Monday, September 18, 2017

The Second Line


"The first line is easy. It's the second line that's difficult, because it's the second line that give the first line meaning."
-Nick Cave on songwriting

The first lesson of a new topic is relatively easy. Finding that special Into that gets the kids excited, catches their attention, fires them up to know more.

But that second lesson, that's where the teaching is.

It's true with just about anything. Once isn't as painful as you think it will be. Anyone can write one blog post. Go to the gym one time. Take one guitar lesson. Start a diet.

Following through is the hard part. Finding a way to maintain. To do the same thing without doing the same thing. Doing the same thing but finding a new angle to attack it from. I'm not even talking about from year to year. Teaching that lesson again next year isn't that bad. You've got a whole year to (maybe) think about how it went and (perhaps) come up with a better way to do it. Still, that's just the one lesson. Oy, I just realized I've constantly got old lessons cycling through my brain, just waiting for the curriculum to get back there again, so I can take them apart and try them anew.

Learning doesn't happen all at once, no matter what some of our pacing guides might suggest. Yes, the students might need to see that material again. But not in the exact same way. No matter how much that jerk part of your brain might want you to try it, teaching the same thing but LOUDER and S-L-O-W-E-R doesn't actually work. It's teaching the follow-up in a way that engages the kids who got it the first time while bringing along the kids who didn't that's the hard part. And the fun part.

"So how can I make the second lesson better?" you ask. This stuff is some of my favorite parts of teaching. Taking a lesson apart and turning it this way and that until I can see it in a new light. or taking it apart and focusing on smaller bits. That's always a great way to get a fresh look at a lesson. Besides, the odds are that the kids got chunks, concepts, ideas. The second lesson is workshopping through the Big Idea step-by-step like a mechanic or a doctor. Following the internal flowchart we have. "Do you understand this? If yes, go here. If no, go back and take this path."

The second lesson is where student choice and voice become a vital part of the teaching. If I can't see the way, maybe if I give the kids the ultimate goal and tell them "Ok, go!" they'll find their way to it. This has pros and cons. How can I ask the kids to discover what it is they don't understand if they don't understand it? But how can I not guide them to that skill, since it'll be so important outside of school? Ah, the beautiful, maddening balancing act of education.

I supposed this is the point in the post where I'm supposed to use the word "grit". So...grit. There. EduSpeak box checked. Moving on.

It's the second lesson that moves the first along. A popular term, at least among the curriculum I'm using, is "spiraling". As in, "This curriculum spirals. If the kids don't get it the first time it'll come back around." Which is fine in concept, but you can't start a fire by getting the wood smoking then moving on to pitching your tent and assuming the smoke will still be there when you're done.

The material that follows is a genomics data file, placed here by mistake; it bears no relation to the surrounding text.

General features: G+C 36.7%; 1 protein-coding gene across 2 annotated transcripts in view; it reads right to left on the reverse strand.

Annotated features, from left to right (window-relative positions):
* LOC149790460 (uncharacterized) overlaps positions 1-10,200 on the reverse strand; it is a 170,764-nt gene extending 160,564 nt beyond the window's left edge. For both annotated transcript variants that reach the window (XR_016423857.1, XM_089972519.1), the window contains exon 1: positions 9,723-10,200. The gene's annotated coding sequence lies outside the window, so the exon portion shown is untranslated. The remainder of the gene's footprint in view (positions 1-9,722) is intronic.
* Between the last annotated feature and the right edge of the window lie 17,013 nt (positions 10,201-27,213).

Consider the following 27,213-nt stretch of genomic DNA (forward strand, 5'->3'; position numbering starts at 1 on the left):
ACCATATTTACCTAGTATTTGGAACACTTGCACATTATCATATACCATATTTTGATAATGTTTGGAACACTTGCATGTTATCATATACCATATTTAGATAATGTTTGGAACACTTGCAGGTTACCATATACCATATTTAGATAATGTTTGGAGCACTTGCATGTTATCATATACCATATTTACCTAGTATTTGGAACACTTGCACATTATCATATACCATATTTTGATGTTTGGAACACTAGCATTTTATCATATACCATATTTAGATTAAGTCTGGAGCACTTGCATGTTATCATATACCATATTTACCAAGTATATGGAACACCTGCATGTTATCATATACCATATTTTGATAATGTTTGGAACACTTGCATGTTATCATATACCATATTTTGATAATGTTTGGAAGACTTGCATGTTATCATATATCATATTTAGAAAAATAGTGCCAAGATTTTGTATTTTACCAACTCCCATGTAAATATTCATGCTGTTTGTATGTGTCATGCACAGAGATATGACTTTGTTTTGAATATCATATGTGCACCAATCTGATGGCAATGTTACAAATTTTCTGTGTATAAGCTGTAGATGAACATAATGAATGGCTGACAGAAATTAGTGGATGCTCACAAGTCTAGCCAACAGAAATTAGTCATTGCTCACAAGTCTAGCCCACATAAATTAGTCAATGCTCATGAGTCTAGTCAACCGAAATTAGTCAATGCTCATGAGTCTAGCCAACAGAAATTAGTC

Chase that second lesson. Cherish the ideas that come to you during the first lesson when it's too late to use them, the ideas that come on the drive home, the ideas pilfered from social media friends, and the ideas that wake you just as you're falling asleep.

Teaching is often working as hard as you can, and then immediately thinking, "Now what?"

Now what?

If you like this post and the other posts on this blog you should know I’ve written two books about teaching- He’s the Weird Teacher and THE Teaching Text (You’re Welcome). I have a new book about the student teacher/mentor teacher relationship called A Classroom Of One coming very soon. I’ve also written one novel- The Unforgiving Road. You should check them out, I’m even better in long form. I’m also on the tweets @TheWeirdTeacher

Tuesday, September 12, 2017

Hooked on a Feeling


The Guardians of the Galaxy would be either the best or the worst teaching team ever.

Let's imagine they were all on the same grade level team. Quill would decide he was the team lead, even though he didn't have the seniority or organizational skills. Gamora would know she should be the team lead, because she does have the organizational skills and is more competent. Rocket wouldn't care who thought they were the team lead and would be off doing his own thing, grumbling, and either fixing or breaking the copy machine. Groot would have no interest in being in charge of the team, content to be every student's favorite teacher whether they were in his room or not, and whether they understood everything he was saying or not. And this would be Drax in every meeting.

Picture your team at school. If you can't figure out which one of you is Drax, guess what.

But under it all they all have good hearts. Each of the Guardians comes from a broken place, and they each have dealt with that in different ways. Bad pasts, bad leaders, bad experiences being created.

Rocket and Gamora became what they are against their wills, and they both harbor a tremendous amount of anger about that. As someone who bangs on and on about the mentor teacher/student teacher relationship, I am worried about creating Rocket. But it doesn't stop him from doing what is right, even though he's going to gripe the whole time. Not exactly the best person to have on a team, but he does get things done. Gamora turned her anger into a more productive energy, laser focused and deadly. I know teachers who I would not get in the way of when they're on a mission.